When Freedom is a Terrible Thing

As you know by now, Fred Phelps has died.

When the news hit that he was in hospice there was immediate speculation as to what the reaction to his funeral would be.  Would people show up to protest?  That was certainly the first thought a lot of people had.  But there was also a large response from those communities that had more of an investment in it, because they had been hurt more so by Westboro, that perhaps the best response would be to show up and act as respectful, loving supporters of those who grieve.  Should we mourn the loss of Fred Phelps the same way that we publicly mourn any other public figure?  The automatic answer seems obvious – regardless of political affiliation, most people saw him as the bad guy.  Even those sympathetic to his message hated his methods.  And while it might seem like those who hated his message might appreciate how MUCH of a bad guy he made himself, that he made those who supported his message look so bad, his approach to spreading his ideas was so repellent that even those he inadvertently helped just wanted him to stop talking.

What do we do with a figure that is so universally despised?  What do we do with speech that is so repugnant that even those who may like the philosophy can’t abide the actual message?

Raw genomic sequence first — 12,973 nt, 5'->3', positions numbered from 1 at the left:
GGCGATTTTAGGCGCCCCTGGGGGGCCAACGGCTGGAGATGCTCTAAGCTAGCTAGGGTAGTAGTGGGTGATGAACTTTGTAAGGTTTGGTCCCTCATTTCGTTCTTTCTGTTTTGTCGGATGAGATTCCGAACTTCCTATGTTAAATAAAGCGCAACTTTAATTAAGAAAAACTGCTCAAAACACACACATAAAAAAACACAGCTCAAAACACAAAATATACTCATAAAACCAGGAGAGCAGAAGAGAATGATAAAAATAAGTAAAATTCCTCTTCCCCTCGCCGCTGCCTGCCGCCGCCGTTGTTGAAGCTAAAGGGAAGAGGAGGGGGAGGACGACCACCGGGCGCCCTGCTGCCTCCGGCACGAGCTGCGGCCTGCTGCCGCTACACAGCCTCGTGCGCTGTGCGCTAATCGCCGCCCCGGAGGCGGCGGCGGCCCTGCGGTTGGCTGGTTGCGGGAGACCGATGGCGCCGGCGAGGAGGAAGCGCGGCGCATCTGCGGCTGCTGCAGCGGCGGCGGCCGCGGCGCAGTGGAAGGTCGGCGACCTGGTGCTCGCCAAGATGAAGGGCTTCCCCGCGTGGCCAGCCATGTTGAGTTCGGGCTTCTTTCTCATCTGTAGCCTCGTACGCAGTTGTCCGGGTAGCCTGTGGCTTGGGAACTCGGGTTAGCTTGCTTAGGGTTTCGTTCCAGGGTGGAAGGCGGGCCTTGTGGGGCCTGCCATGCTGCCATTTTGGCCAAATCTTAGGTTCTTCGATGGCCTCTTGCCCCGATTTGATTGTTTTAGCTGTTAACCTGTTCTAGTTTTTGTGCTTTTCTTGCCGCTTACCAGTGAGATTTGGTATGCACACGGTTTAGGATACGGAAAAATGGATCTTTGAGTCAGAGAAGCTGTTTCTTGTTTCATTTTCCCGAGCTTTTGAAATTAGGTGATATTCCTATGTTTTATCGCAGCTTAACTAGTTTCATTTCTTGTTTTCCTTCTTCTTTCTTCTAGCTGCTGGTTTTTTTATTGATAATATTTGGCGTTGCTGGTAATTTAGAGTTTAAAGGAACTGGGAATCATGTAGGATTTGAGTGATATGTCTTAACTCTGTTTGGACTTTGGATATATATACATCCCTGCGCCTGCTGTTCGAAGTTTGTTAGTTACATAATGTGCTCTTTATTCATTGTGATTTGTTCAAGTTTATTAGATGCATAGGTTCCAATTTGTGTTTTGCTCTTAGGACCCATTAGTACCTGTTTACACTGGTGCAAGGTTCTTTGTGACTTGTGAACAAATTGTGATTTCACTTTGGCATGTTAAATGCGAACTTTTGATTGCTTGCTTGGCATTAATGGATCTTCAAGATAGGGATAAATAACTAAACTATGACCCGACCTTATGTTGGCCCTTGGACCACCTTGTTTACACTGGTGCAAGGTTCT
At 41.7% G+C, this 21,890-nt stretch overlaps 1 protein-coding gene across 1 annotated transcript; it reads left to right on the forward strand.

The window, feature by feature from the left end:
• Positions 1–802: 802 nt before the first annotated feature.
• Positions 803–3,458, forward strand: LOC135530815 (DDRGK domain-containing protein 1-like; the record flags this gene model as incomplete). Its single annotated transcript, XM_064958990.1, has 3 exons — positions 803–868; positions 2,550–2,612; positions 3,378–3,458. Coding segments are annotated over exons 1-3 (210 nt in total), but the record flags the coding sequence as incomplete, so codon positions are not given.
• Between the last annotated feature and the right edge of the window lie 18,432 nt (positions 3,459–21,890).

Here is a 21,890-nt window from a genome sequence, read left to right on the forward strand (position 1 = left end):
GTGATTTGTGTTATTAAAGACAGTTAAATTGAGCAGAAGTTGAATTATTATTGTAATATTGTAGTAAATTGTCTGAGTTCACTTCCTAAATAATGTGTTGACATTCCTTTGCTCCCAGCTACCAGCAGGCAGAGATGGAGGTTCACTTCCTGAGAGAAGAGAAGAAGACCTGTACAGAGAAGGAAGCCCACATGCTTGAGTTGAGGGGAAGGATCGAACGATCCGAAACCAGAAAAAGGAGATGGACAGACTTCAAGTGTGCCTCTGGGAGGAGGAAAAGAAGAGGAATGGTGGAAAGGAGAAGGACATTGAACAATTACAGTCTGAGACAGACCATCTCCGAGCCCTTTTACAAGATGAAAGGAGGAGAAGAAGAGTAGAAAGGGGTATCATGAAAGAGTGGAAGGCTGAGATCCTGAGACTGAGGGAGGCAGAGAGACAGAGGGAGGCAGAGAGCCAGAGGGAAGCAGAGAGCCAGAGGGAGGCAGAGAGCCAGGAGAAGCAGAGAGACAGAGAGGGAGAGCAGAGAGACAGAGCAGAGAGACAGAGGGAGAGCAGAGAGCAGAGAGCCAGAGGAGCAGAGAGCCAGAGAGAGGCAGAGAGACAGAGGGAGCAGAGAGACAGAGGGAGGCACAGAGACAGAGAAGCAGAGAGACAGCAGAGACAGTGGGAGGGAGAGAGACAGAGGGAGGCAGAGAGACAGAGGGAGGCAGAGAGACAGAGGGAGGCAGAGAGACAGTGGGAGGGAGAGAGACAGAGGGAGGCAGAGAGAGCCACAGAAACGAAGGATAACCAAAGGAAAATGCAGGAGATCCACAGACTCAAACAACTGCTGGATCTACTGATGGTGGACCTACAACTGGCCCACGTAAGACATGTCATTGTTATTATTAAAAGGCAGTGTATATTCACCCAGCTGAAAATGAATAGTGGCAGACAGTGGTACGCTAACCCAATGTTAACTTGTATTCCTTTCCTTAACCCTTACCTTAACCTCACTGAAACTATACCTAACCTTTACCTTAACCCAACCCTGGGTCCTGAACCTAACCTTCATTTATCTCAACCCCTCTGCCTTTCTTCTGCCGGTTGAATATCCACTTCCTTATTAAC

The answer we came to, or at least the one that the Court came to, was a tough pill to swallow.  The final conclusion was that even the most offensive speech is deserving of our protection.  The reasoning was that Westboro Baptist spoke publicly on public issues, and was not aiming to pick a private fight, and public speech is exactly what the First Amendment is designed to protect, regardless of how the public responds to it.  In this way, we protect our right to discuss the issues of the world that pertain to us, our lives, and our governance.  Put in these terms, it seems a straightforward answer, but the reality of freedom is that it is not always a pretty thing.

I teach a class on freedom of expression, and we always spend at least one day on the Westboro decision.  It is a tricky day because the topic is an emotional one, and depending on the make-up of the class, can be even more so because of family connections, or personal and professional history.  It is often the case, however, that the majority of students end up understanding, perhaps even agreeing, with the majority decision of the SCOTUS in the Westboro decision: that the worst speech must be protected.  By that point in the semester many of them are learning to separate their personal response to an issue from the judicial or legal response to an issue, and the transition can be a difficult one.  There was one year that a particular student, who I will call Jane, was one of the fiercest defenders of freedom of expression from the beginning of the semester to the end.  She became quite a force to reckon with as she learned the vocabulary and some of the case histories.  But she adamantly defended Phelps’ right to voice his opinion, regardless of how abhorrent it was.  She was not a free speech absolutist, but almost always erred on the side of personal liberty, and the Westboro case was no exception.